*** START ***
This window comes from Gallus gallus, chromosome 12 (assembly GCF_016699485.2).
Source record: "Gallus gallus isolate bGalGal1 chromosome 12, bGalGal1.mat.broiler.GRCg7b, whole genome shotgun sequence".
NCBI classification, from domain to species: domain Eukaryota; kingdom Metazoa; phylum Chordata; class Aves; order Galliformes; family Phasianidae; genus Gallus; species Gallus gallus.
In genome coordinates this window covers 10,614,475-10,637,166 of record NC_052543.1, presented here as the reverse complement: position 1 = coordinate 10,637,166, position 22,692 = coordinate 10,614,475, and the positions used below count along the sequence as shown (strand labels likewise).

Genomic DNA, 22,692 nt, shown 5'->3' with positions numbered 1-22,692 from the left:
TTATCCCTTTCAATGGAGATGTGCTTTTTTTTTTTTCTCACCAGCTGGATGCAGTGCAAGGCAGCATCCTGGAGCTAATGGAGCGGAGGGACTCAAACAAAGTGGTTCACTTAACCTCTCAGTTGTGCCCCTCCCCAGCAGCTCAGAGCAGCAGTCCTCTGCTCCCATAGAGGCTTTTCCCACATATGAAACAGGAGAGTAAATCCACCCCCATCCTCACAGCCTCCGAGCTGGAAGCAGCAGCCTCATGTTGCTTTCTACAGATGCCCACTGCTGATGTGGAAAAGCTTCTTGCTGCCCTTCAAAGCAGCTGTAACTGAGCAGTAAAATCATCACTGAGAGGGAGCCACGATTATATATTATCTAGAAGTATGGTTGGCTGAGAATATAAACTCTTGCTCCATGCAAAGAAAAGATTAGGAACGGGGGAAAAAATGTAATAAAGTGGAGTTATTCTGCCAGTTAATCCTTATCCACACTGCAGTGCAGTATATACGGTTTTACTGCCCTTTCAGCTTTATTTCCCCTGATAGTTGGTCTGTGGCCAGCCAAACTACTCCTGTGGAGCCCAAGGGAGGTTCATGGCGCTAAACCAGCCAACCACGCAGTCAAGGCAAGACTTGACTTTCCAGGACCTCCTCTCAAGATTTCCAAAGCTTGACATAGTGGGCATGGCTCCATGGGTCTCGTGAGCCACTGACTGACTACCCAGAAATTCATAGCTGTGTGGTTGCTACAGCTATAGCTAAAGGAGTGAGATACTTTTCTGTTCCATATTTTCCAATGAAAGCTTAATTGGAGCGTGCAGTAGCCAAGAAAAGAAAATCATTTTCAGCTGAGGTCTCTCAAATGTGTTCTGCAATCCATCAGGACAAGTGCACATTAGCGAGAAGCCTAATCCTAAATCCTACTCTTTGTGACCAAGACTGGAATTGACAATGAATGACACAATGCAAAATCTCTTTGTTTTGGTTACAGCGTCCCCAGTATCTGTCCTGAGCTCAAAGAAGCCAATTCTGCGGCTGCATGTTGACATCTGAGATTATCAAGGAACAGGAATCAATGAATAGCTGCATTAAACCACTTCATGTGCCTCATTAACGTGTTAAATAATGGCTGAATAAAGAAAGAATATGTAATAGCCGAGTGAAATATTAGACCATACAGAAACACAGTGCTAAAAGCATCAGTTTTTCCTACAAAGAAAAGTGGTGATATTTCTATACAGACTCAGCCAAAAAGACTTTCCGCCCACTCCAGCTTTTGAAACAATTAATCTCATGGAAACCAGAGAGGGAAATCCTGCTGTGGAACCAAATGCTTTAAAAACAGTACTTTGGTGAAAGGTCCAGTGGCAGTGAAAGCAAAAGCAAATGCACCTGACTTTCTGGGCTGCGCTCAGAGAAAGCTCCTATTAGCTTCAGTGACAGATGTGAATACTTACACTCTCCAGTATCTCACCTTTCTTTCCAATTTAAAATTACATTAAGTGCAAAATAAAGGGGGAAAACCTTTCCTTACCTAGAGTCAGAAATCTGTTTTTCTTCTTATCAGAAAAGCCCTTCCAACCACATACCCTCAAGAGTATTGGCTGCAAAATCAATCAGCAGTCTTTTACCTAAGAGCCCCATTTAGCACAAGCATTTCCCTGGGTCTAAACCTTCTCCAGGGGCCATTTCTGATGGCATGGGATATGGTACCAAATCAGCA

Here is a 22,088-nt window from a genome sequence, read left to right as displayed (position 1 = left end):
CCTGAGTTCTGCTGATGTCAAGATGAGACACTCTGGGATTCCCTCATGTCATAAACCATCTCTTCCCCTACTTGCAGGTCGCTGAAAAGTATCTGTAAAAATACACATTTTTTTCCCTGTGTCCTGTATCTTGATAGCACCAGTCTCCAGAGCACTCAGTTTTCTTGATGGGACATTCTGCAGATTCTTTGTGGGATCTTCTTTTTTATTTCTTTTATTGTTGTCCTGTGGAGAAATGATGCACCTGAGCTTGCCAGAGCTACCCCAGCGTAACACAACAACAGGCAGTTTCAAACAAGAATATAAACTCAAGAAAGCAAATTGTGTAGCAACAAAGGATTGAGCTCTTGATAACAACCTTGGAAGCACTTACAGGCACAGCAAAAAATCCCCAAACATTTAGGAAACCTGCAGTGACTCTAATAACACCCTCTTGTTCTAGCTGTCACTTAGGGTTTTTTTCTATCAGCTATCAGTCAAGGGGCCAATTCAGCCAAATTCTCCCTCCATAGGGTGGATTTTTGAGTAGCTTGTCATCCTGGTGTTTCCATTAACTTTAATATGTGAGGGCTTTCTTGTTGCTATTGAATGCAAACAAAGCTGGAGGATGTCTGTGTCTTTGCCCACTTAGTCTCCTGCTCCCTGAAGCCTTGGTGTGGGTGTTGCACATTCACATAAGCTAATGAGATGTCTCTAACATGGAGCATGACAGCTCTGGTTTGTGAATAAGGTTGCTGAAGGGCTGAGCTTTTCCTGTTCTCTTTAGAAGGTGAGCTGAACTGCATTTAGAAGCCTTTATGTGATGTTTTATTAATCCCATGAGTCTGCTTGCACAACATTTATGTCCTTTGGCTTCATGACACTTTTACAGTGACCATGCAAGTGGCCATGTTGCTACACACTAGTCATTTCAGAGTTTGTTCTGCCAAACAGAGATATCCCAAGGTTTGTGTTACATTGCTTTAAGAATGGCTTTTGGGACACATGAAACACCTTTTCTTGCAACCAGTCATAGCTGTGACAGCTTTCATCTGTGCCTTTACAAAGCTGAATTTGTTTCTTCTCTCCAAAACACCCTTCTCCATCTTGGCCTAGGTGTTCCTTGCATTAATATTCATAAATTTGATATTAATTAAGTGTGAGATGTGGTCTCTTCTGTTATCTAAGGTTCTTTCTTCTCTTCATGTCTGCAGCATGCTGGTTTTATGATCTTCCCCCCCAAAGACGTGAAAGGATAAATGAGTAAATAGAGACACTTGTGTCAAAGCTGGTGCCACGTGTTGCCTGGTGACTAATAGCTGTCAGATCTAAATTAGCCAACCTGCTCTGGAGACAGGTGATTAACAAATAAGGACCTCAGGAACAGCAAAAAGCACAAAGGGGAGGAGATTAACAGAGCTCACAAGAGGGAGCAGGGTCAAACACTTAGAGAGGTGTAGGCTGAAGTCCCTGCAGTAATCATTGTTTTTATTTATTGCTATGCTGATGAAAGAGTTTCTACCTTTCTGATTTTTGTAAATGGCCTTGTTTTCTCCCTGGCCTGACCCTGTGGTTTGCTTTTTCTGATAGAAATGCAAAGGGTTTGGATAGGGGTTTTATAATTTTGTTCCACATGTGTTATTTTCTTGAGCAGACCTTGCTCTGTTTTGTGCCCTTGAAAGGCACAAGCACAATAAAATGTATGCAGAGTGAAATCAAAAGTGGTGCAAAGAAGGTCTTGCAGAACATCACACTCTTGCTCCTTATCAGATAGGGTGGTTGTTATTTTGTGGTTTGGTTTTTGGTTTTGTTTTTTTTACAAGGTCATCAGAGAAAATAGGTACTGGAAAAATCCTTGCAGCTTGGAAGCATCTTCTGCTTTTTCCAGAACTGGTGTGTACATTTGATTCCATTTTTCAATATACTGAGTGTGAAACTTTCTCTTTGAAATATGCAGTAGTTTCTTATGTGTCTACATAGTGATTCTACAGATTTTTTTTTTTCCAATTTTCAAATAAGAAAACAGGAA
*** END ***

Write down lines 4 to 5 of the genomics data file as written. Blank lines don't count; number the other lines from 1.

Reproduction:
In genome coordinates this window covers 10,614,475-10,637,166 of record NC_052543.1, presented here as the reverse complement: position 1 = coordinate 10,637,166, position 22,692 = coordinate 10,614,475, and the positions used below count along the sequence as shown (strand labels likewise).

Genomic DNA, 22,692 nt, shown 5'->3' with positions numbered 1-22,692 from the left: